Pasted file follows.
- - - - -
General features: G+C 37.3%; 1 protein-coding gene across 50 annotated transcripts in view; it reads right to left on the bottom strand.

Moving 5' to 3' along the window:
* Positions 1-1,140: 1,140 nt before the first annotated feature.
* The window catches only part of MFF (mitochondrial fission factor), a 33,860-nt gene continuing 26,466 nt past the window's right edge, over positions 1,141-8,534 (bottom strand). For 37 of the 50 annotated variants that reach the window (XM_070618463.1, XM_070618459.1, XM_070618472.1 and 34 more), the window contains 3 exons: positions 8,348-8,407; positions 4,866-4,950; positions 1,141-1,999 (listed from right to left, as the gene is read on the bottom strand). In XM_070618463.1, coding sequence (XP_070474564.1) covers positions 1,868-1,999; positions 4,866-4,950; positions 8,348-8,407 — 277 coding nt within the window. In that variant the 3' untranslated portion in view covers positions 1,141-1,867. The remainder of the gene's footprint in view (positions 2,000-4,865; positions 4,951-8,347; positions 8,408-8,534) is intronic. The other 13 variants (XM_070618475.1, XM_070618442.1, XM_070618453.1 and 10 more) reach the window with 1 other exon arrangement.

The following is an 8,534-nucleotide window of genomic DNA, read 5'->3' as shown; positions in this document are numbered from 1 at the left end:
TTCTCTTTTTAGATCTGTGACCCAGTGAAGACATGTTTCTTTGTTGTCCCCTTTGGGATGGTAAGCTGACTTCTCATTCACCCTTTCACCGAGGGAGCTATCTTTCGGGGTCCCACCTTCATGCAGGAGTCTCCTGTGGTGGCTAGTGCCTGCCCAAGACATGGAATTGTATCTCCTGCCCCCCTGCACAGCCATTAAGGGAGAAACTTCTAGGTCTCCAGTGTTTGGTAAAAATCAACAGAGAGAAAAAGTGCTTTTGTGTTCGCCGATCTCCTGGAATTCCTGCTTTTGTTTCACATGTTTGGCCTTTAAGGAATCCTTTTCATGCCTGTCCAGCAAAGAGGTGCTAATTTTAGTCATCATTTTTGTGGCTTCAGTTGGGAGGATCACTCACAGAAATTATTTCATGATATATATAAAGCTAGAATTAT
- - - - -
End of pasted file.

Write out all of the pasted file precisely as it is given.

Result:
General features: G+C 37.3%; 1 protein-coding gene across 50 annotated transcripts in view; it reads right to left on the bottom strand.

Moving 5' to 3' along the window:
* Positions 1-1,140: 1,140 nt before the first annotated feature.
* The window catches only part of MFF (mitochondrial fission factor), a 33,860-nt gene continuing 26,466 nt past the window's right edge, over positions 1,141-8,534 (bottom strand). For 37 of the 50 annotated variants that reach the window (XM_070618463.1, XM_070618459.1, XM_070618472.1 and 34 more), the window contains 3 exons: positions 8,348-8,407; positions 4,866-4,950; positions 1,141-1,999 (listed from right to left, as the gene is read on the bottom strand). In XM_070618463.1, coding sequence (XP_070474564.1) covers positions 1,868-1,999; positions 4,866-4,950; positions 8,348-8,407 — 277 coding nt within the window. In that variant the 3' untranslated portion in view covers positions 1,141-1,867. The remainder of the gene's footprint in view (positions 2,000-4,865; positions 4,951-8,347; positions 8,408-8,534) is intronic. The other 13 variants (XM_070618475.1, XM_070618442.1, XM_070618453.1 and 10 more) reach the window with 1 other exon arrangement.

The following is an 8,534-nucleotide window of genomic DNA, read 5'->3' as shown; positions in this document are numbered from 1 at the left end:
TTCTCTTTTTAGATCTGTGACCCAGTGAAGACATGTTTCTTTGTTGTCCCCTTTGGGATGGTAAGCTGACTTCTCATTCACCCTTTCACCGAGGGAGCTATCTTTCGGGGTCCCACCTTCATGCAGGAGTCTCCTGTGGTGGCTAGTGCCTGCCCAAGACATGGAATTGTATCTCCTGCCCCCCTGCACAGCCATTAAGGGAGAAACTTCTAGGTCTCCAGTGTTTGGTAAAAATCAACAGAGAGAAAAAGTGCTTTTGTGTTCGCCGATCTCCTGGAATTCCTGCTTTTGTTTCACATGTTTGGCCTTTAAGGAATCCTTTTCATGCCTGTCCAGCAAAGAGGTGCTAATTTTAGTCATCATTTTTGTGGCTTCAGTTGGGAGGATCACTCACAGAAATTATTTCATGATATATATAAAGCTAGAATTAT